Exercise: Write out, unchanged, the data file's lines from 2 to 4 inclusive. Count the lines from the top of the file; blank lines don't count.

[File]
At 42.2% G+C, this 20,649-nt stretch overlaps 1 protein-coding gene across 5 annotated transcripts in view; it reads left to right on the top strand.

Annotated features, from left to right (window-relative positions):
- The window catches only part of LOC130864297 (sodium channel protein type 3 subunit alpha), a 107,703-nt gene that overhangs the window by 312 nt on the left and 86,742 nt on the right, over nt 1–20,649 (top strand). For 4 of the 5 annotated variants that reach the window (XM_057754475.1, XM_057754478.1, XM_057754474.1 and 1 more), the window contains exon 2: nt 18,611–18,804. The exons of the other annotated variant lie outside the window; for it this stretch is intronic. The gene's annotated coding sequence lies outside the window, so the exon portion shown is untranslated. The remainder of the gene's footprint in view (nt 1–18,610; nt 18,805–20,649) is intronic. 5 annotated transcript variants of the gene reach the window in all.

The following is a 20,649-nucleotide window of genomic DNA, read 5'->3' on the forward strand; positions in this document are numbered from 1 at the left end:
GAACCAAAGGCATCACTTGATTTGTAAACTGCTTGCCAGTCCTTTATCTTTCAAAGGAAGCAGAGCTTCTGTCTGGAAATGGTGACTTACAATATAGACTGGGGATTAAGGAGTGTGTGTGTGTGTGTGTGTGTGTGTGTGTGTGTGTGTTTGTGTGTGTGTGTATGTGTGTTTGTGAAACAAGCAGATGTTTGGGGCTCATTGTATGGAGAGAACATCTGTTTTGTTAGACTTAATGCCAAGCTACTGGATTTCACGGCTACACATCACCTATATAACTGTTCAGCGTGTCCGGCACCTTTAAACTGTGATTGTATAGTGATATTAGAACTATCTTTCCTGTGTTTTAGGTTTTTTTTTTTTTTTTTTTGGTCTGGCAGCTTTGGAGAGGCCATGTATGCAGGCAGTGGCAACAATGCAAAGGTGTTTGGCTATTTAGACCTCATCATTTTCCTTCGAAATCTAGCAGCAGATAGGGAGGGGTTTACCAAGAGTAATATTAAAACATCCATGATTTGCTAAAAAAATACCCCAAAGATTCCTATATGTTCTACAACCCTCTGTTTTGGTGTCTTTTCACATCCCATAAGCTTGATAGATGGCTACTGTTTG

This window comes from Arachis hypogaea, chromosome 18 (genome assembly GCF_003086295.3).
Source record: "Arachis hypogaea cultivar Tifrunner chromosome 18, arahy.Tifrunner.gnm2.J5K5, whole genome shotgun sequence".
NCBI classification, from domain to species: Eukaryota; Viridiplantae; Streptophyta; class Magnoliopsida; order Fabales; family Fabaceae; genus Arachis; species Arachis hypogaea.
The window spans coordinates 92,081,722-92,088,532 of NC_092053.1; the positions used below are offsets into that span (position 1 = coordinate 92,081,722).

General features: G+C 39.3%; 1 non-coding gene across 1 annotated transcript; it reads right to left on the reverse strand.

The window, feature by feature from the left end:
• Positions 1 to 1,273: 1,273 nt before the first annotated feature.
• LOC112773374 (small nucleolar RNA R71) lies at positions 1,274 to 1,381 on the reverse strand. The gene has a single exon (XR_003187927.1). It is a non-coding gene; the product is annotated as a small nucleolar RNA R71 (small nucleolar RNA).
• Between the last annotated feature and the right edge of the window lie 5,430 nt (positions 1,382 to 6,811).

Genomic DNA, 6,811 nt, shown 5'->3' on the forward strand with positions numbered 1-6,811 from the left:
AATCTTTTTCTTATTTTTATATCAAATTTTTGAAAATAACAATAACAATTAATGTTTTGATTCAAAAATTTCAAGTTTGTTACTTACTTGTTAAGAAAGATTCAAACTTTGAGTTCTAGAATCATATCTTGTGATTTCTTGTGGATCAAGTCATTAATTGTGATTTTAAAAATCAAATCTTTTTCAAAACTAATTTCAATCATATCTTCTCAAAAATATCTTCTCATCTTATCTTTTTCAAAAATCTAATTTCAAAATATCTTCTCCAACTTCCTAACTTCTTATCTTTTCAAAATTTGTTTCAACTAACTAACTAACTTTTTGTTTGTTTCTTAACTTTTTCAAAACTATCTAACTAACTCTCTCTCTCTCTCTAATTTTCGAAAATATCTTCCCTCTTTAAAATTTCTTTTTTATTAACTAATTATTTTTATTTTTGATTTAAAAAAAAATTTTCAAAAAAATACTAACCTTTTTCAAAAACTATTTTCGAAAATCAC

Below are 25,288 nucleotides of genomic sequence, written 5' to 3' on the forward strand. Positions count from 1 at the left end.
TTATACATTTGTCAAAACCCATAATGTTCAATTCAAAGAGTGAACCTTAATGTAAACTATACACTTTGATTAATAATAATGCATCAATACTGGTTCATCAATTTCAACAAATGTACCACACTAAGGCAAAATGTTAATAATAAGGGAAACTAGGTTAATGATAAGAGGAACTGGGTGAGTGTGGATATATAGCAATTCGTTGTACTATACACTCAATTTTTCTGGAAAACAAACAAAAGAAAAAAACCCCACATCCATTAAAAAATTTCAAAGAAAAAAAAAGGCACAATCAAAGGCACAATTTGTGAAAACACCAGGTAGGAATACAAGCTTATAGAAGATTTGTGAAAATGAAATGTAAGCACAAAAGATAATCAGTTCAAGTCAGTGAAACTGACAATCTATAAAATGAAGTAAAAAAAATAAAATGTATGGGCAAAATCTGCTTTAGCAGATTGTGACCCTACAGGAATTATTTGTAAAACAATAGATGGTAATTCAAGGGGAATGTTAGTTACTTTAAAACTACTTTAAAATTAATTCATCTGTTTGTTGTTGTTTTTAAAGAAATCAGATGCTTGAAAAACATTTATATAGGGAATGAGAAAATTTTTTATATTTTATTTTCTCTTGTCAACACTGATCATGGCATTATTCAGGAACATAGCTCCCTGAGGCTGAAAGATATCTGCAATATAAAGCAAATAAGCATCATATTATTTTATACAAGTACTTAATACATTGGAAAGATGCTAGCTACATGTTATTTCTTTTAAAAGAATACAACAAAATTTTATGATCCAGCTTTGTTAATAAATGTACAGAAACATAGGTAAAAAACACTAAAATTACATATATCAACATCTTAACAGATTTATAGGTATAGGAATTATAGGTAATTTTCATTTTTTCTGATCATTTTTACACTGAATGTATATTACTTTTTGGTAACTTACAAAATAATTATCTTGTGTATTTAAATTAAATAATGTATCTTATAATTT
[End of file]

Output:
Annotated features, from left to right (window-relative positions):
- The window catches only part of LOC130864297 (sodium channel protein type 3 subunit alpha), a 107,703-nt gene that overhangs the window by 312 nt on the left and 86,742 nt on the right, over nt 1–20,649 (top strand). For 4 of the 5 annotated variants that reach the window (XM_057754475.1, XM_057754478.1, XM_057754474.1 and 1 more), the window contains exon 2: nt 18,611–18,804. The exons of the other annotated variant lie outside the window; for it this stretch is intronic. The gene's annotated coding sequence lies outside the window, so the exon portion shown is untranslated. The remainder of the gene's footprint in view (nt 1–18,610; nt 18,805–20,649) is intronic. 5 annotated transcript variants of the gene reach the window in all.

The following is a 20,649-nucleotide window of genomic DNA, read 5'->3' on the forward strand; positions in this document are numbered from 1 at the left end: